• Planning strategies to use for future challenges of high-risk times such as changing school

Each CBT group consists of five children with one or both parents attending as well as a main group therapist and a co-therapist. The two main group therapists are psychologists with extensive psychiatric and CBT experience and the three co-therapists are experienced psychiatric nurses or educationalists with knowledge of ASD and anxiety. All have had specialized training in the Cool Kids ASD, 2nd edition program [36] by one of the original developers of the program. The aim is for the two main therapists to have five groups each with the three co-therapists distributed as equally as possible between groups.

Treatment fidelity

All sessions will be videotaped and adherence to the manual will be assessed by a research assistant trained in the Cool Kids ASD program through observation of a random selection of 2 out of the complete 10 sessions for each running program using a content checklist.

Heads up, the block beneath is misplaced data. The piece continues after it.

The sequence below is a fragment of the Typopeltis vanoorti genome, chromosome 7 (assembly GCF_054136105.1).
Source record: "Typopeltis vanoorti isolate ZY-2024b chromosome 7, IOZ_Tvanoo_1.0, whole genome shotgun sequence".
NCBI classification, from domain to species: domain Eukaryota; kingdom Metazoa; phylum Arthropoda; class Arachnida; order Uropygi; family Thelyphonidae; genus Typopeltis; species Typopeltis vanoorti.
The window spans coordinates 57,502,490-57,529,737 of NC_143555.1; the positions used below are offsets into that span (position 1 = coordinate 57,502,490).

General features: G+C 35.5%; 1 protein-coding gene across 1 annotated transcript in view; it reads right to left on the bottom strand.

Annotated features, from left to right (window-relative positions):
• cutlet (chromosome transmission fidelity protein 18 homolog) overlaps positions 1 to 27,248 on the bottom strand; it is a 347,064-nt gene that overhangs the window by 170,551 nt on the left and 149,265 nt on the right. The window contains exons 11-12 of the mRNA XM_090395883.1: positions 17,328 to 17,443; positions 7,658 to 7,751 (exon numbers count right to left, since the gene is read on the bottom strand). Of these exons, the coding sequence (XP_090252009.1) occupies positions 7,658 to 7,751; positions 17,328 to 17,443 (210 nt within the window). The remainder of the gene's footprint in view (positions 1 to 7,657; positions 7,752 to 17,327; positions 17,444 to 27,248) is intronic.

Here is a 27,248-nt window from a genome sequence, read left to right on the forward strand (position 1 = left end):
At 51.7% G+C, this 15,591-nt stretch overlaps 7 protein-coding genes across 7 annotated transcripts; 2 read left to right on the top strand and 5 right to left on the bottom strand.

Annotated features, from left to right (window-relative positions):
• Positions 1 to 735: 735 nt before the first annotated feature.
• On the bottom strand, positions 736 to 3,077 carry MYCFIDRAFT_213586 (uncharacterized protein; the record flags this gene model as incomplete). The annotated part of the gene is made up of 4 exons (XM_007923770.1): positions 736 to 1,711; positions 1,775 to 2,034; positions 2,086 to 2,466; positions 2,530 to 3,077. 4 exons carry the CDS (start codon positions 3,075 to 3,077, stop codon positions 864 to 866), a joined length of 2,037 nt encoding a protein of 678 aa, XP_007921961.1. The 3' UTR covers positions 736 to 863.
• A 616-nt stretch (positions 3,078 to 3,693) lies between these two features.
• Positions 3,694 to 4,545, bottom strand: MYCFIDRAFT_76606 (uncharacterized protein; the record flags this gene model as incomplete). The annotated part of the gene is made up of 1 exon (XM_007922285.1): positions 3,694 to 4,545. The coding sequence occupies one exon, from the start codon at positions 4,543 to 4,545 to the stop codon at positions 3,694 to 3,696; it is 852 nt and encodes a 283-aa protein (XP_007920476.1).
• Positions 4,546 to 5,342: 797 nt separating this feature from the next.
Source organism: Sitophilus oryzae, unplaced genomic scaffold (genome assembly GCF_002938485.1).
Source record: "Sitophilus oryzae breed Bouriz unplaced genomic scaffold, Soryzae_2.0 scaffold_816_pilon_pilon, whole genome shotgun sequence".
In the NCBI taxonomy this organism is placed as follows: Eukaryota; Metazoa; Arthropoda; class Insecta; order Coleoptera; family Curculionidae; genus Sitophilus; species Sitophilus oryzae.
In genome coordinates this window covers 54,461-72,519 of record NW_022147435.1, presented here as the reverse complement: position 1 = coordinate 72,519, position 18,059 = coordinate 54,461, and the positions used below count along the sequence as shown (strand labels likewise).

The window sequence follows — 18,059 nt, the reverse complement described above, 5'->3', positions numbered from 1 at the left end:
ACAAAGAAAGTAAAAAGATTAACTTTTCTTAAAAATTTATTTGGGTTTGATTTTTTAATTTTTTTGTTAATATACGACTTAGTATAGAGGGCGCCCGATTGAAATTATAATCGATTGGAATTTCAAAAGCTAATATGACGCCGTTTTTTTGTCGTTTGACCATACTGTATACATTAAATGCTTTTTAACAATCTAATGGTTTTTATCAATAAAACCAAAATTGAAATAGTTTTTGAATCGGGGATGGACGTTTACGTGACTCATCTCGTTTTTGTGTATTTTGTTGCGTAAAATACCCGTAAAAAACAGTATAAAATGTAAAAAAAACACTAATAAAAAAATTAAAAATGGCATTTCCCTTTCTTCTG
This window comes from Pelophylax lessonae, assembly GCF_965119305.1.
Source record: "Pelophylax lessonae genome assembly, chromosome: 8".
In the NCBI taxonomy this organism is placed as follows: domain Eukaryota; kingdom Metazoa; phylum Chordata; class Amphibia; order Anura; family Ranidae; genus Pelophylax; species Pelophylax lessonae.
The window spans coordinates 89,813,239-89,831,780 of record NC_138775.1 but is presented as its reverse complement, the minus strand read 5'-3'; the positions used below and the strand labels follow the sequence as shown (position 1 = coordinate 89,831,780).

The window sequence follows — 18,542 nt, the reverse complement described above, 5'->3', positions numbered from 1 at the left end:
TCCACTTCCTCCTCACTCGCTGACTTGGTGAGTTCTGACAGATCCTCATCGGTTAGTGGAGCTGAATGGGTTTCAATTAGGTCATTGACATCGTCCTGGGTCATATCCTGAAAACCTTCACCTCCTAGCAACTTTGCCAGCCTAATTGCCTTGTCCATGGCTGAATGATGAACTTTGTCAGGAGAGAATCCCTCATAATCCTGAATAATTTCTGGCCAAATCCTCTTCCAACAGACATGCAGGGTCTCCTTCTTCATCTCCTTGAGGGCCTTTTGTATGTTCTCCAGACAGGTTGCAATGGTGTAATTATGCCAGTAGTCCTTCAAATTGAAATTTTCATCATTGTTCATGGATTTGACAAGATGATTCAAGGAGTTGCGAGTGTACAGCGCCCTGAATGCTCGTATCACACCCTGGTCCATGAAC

WL controls

During the 13 weeks of waiting, the families are advised to contact their allocated treating clinician if issues arise that need to be dealt with regarding the child’s mental health. After post-WL assessment, the families are offered the opportunity to take part in the Cool Kids ASD treatment program as a separate group (Fig. 1).

Adherence and drop outs

Treatment adherence is assessed by recording the number of completed CBT sessions. When applicable, participants are asked for their reasons for poor adherence or dropout. In the case of dropout, data collection is sought to continue as planned with as many outcome measures as possible.

Outcome measures (Table 2)

Primary outcome

The primary outcome measure will be diagnostic status of the primary anxiety disorder measured with ADIS-IV-C/P [35]. ADIS-IV-C/P is a structured interview conducted with both child and parents designed to assess for current episodes of anxiety disorders, and to permit differential diagnosis among the anxiety disorders according to DSM-IV criteria. Further to the assessment of anxiety disorders, the ADIS-IV-C/P allows for assessment of other disorders such as depression, dysthymia, oppositional disorder, conduct disorder, and ADHD. In this study, only the sections regarding anxiety disorders along with OCD, depression, and dysthymia will be assessed.